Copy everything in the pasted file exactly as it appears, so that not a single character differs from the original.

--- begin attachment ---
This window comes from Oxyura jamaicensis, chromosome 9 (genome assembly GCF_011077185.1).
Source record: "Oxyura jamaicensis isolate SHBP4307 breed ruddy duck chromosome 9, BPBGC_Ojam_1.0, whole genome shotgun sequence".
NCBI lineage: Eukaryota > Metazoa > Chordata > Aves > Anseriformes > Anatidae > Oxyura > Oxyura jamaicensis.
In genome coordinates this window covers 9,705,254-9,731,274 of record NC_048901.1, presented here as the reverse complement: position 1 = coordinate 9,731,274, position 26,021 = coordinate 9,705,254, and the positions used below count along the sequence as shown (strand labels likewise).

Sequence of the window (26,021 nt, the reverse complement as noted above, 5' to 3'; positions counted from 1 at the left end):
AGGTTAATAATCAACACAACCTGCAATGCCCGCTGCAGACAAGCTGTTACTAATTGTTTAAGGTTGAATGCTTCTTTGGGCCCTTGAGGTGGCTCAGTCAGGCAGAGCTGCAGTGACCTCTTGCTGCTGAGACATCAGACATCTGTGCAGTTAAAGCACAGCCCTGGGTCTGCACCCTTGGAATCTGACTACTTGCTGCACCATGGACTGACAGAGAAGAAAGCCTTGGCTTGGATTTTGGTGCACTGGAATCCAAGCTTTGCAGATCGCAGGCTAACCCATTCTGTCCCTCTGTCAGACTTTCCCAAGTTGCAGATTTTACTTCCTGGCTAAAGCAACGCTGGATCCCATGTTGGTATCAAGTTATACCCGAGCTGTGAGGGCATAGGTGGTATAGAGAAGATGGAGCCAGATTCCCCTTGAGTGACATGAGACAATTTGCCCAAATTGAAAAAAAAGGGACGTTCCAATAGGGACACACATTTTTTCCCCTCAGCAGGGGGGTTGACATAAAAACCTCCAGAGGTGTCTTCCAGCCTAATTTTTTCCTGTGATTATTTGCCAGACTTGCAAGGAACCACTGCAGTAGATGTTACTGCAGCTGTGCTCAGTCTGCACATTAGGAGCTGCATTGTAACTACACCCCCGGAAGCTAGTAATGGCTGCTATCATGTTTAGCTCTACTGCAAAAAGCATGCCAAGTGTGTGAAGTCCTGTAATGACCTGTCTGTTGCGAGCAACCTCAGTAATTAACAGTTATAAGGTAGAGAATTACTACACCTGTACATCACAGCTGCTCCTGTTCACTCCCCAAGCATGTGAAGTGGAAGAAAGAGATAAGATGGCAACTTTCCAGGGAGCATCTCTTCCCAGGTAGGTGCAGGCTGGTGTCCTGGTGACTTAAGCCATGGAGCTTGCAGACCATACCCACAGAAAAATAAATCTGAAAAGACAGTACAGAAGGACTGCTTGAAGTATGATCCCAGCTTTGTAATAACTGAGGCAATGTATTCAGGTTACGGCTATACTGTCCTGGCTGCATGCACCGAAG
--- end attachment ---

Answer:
This window comes from Oxyura jamaicensis, chromosome 9 (genome assembly GCF_011077185.1).
Source record: "Oxyura jamaicensis isolate SHBP4307 breed ruddy duck chromosome 9, BPBGC_Ojam_1.0, whole genome shotgun sequence".
NCBI lineage: Eukaryota > Metazoa > Chordata > Aves > Anseriformes > Anatidae > Oxyura > Oxyura jamaicensis.
In genome coordinates this window covers 9,705,254-9,731,274 of record NC_048901.1, presented here as the reverse complement: position 1 = coordinate 9,731,274, position 26,021 = coordinate 9,705,254, and the positions used below count along the sequence as shown (strand labels likewise).

Sequence of the window (26,021 nt, the reverse complement as noted above, 5' to 3'; positions counted from 1 at the left end):
AGGTTAATAATCAACACAACCTGCAATGCCCGCTGCAGACAAGCTGTTACTAATTGTTTAAGGTTGAATGCTTCTTTGGGCCCTTGAGGTGGCTCAGTCAGGCAGAGCTGCAGTGACCTCTTGCTGCTGAGACATCAGACATCTGTGCAGTTAAAGCACAGCCCTGGGTCTGCACCCTTGGAATCTGACTACTTGCTGCACCATGGACTGACAGAGAAGAAAGCCTTGGCTTGGATTTTGGTGCACTGGAATCCAAGCTTTGCAGATCGCAGGCTAACCCATTCTGTCCCTCTGTCAGACTTTCCCAAGTTGCAGATTTTACTTCCTGGCTAAAGCAACGCTGGATCCCATGTTGGTATCAAGTTATACCCGAGCTGTGAGGGCATAGGTGGTATAGAGAAGATGGAGCCAGATTCCCCTTGAGTGACATGAGACAATTTGCCCAAATTGAAAAAAAAGGGACGTTCCAATAGGGACACACATTTTTTCCCCTCAGCAGGGGGGTTGACATAAAAACCTCCAGAGGTGTCTTCCAGCCTAATTTTTTCCTGTGATTATTTGCCAGACTTGCAAGGAACCACTGCAGTAGATGTTACTGCAGCTGTGCTCAGTCTGCACATTAGGAGCTGCATTGTAACTACACCCCCGGAAGCTAGTAATGGCTGCTATCATGTTTAGCTCTACTGCAAAAAGCATGCCAAGTGTGTGAAGTCCTGTAATGACCTGTCTGTTGCGAGCAACCTCAGTAATTAACAGTTATAAGGTAGAGAATTACTACACCTGTACATCACAGCTGCTCCTGTTCACTCCCCAAGCATGTGAAGTGGAAGAAAGAGATAAGATGGCAACTTTCCAGGGAGCATCTCTTCCCAGGTAGGTGCAGGCTGGTGTCCTGGTGACTTAAGCCATGGAGCTTGCAGACCATACCCACAGAAAAATAAATCTGAAAAGACAGTACAGAAGGACTGCTTGAAGTATGATCCCAGCTTTGTAATAACTGAGGCAATGTATTCAGGTTACGGCTATACTGTCCTGGCTGCATGCACCGAAG